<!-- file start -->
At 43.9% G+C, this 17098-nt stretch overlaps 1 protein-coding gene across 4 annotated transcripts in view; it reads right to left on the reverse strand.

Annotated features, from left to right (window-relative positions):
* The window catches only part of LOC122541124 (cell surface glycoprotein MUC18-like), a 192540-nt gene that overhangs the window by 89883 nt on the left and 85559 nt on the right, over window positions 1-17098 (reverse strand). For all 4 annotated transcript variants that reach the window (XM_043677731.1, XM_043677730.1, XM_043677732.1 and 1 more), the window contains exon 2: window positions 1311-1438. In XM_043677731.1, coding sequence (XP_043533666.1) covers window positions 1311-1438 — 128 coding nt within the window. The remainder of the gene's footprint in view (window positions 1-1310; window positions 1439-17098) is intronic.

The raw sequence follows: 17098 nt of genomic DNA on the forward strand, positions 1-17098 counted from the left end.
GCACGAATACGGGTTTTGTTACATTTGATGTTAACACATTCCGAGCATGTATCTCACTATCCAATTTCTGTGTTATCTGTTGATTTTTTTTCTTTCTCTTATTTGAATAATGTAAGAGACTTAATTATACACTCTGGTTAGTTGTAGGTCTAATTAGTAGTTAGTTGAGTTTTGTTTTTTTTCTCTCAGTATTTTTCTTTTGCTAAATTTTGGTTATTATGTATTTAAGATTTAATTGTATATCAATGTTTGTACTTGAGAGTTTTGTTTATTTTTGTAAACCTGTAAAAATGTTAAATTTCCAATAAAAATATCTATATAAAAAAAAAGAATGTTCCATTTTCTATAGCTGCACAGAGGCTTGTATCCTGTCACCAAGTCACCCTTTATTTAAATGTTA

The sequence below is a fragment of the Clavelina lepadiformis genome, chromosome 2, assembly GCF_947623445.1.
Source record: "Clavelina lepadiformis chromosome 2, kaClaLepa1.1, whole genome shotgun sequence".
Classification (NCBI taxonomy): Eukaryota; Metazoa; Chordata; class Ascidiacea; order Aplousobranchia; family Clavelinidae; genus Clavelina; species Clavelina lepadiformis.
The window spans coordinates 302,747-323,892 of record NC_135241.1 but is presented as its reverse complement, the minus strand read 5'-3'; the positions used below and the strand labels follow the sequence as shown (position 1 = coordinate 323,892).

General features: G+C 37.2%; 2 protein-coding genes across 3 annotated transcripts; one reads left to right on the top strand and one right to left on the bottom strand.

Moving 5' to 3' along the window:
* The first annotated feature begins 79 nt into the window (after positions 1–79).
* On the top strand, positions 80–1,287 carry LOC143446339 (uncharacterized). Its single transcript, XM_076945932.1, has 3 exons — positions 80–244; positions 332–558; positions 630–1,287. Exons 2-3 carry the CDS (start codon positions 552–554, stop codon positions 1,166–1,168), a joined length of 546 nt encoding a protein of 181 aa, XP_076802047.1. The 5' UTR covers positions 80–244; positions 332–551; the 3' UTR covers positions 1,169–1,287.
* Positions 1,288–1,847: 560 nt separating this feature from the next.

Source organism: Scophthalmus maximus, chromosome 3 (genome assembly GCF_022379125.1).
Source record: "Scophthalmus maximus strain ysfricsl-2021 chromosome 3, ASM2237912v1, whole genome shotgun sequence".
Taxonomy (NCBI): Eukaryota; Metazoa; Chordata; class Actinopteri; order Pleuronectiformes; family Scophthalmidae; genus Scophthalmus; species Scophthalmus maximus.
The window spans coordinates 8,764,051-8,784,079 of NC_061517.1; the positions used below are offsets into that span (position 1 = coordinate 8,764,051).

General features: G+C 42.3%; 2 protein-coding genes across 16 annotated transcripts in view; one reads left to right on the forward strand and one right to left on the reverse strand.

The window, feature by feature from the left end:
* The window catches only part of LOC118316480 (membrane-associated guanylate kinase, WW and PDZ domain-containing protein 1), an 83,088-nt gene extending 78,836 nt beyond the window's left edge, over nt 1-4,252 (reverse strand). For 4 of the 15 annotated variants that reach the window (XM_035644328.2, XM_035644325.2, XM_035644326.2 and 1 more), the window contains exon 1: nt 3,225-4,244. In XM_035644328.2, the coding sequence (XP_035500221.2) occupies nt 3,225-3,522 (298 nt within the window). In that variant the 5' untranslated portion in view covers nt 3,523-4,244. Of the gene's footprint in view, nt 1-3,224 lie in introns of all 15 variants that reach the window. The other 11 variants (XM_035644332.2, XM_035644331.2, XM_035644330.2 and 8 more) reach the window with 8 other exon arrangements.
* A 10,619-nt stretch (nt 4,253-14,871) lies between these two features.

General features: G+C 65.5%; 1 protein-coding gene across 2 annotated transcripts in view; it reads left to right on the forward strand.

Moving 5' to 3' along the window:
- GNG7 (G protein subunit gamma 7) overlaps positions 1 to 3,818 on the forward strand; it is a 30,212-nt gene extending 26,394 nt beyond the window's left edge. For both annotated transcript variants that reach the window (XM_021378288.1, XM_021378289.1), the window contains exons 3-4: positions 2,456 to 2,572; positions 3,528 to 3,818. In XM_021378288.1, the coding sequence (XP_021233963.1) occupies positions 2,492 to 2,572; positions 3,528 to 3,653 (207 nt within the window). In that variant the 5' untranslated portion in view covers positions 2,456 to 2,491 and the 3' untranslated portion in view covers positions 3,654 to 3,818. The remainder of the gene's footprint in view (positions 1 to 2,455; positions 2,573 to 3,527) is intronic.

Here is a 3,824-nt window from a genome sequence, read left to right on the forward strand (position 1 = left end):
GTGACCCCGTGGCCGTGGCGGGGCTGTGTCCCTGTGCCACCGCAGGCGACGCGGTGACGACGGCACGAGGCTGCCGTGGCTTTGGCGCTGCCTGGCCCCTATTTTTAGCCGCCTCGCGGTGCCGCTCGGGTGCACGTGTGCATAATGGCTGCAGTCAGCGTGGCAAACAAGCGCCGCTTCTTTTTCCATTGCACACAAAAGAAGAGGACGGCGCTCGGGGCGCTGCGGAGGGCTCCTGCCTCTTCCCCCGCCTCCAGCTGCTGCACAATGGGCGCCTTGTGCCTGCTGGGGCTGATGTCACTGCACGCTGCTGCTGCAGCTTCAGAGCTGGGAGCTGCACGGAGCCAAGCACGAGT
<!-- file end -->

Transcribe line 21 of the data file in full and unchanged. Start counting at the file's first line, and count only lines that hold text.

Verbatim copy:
* The window catches only part of LOC118316480 (membrane-associated guanylate kinase, WW and PDZ domain-containing protein 1), an 83,088-nt gene extending 78,836 nt beyond the window's left edge, over nt 1-4,252 (reverse strand). For 4 of the 15 annotated variants that reach the window (XM_035644328.2, XM_035644325.2, XM_035644326.2 and 1 more), the window contains exon 1: nt 3,225-4,244. In XM_035644328.2, the coding sequence (XP_035500221.2) occupies nt 3,225-3,522 (298 nt within the window). In that variant the 5' untranslated portion in view covers nt 3,523-4,244. Of the gene's footprint in view, nt 1-3,224 lie in introns of all 15 variants that reach the window. The other 11 variants (XM_035644332.2, XM_035644331.2, XM_035644330.2 and 8 more) reach the window with 8 other exon arrangements.